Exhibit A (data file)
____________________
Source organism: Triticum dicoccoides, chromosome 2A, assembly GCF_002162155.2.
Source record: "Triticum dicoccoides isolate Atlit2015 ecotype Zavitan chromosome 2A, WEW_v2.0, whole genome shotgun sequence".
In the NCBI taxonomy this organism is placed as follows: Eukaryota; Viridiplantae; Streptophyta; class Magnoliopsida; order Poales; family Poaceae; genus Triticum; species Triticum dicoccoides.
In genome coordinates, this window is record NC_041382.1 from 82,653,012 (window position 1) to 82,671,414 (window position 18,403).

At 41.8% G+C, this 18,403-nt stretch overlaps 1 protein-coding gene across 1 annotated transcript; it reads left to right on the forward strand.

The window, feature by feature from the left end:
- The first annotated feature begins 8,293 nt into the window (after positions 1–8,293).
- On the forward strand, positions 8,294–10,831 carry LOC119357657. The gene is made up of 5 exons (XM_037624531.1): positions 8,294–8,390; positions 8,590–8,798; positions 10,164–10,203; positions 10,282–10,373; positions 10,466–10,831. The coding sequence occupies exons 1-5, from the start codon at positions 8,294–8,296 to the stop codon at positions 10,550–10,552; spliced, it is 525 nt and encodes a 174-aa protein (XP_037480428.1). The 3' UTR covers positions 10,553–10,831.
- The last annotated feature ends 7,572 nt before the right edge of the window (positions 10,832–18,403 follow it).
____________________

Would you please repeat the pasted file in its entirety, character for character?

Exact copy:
Source organism: Triticum dicoccoides, chromosome 2A, assembly GCF_002162155.2.
Source record: "Triticum dicoccoides isolate Atlit2015 ecotype Zavitan chromosome 2A, WEW_v2.0, whole genome shotgun sequence".
In the NCBI taxonomy this organism is placed as follows: Eukaryota; Viridiplantae; Streptophyta; class Magnoliopsida; order Poales; family Poaceae; genus Triticum; species Triticum dicoccoides.
In genome coordinates, this window is record NC_041382.1 from 82,653,012 (window position 1) to 82,671,414 (window position 18,403).

At 41.8% G+C, this 18,403-nt stretch overlaps 1 protein-coding gene across 1 annotated transcript; it reads left to right on the forward strand.

The window, feature by feature from the left end:
- The first annotated feature begins 8,293 nt into the window (after positions 1–8,293).
- On the forward strand, positions 8,294–10,831 carry LOC119357657. The gene is made up of 5 exons (XM_037624531.1): positions 8,294–8,390; positions 8,590–8,798; positions 10,164–10,203; positions 10,282–10,373; positions 10,466–10,831. The coding sequence occupies exons 1-5, from the start codon at positions 8,294–8,296 to the stop codon at positions 10,550–10,552; spliced, it is 525 nt and encodes a 174-aa protein (XP_037480428.1). The 3' UTR covers positions 10,553–10,831.
- The last annotated feature ends 7,572 nt before the right edge of the window (positions 10,832–18,403 follow it).